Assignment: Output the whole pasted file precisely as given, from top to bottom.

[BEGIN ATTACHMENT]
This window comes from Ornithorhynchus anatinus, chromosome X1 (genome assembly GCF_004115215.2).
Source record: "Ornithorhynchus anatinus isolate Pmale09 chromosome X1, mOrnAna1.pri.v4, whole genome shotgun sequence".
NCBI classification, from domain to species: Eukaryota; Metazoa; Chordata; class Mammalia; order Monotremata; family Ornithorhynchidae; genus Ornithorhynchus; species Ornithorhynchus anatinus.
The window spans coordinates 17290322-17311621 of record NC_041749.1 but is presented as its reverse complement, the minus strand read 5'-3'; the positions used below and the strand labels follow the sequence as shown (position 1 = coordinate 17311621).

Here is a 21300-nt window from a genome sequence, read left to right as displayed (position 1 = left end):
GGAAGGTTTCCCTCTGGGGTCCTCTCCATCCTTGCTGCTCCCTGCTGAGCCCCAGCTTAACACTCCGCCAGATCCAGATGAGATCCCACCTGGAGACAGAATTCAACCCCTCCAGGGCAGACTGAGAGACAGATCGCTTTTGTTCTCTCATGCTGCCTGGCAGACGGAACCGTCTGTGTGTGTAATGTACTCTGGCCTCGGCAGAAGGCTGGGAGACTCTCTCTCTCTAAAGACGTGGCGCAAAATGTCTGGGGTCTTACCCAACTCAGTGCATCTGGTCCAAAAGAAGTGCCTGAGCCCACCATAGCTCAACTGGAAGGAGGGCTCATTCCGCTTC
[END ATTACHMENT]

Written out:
This window comes from Ornithorhynchus anatinus, chromosome X1 (genome assembly GCF_004115215.2).
Source record: "Ornithorhynchus anatinus isolate Pmale09 chromosome X1, mOrnAna1.pri.v4, whole genome shotgun sequence".
NCBI classification, from domain to species: Eukaryota; Metazoa; Chordata; class Mammalia; order Monotremata; family Ornithorhynchidae; genus Ornithorhynchus; species Ornithorhynchus anatinus.
The window spans coordinates 17290322-17311621 of record NC_041749.1 but is presented as its reverse complement, the minus strand read 5'-3'; the positions used below and the strand labels follow the sequence as shown (position 1 = coordinate 17311621).

Here is a 21300-nt window from a genome sequence, read left to right as displayed (position 1 = left end):
GGAAGGTTTCCCTCTGGGGTCCTCTCCATCCTTGCTGCTCCCTGCTGAGCCCCAGCTTAACACTCCGCCAGATCCAGATGAGATCCCACCTGGAGACAGAATTCAACCCCTCCAGGGCAGACTGAGAGACAGATCGCTTTTGTTCTCTCATGCTGCCTGGCAGACGGAACCGTCTGTGTGTGTAATGTACTCTGGCCTCGGCAGAAGGCTGGGAGACTCTCTCTCTCTAAAGACGTGGCGCAAAATGTCTGGGGTCTTACCCAACTCAGTGCATCTGGTCCAAAAGAAGTGCCTGAGCCCACCATAGCTCAACTGGAAGGAGGGCTCATTCCGCTTC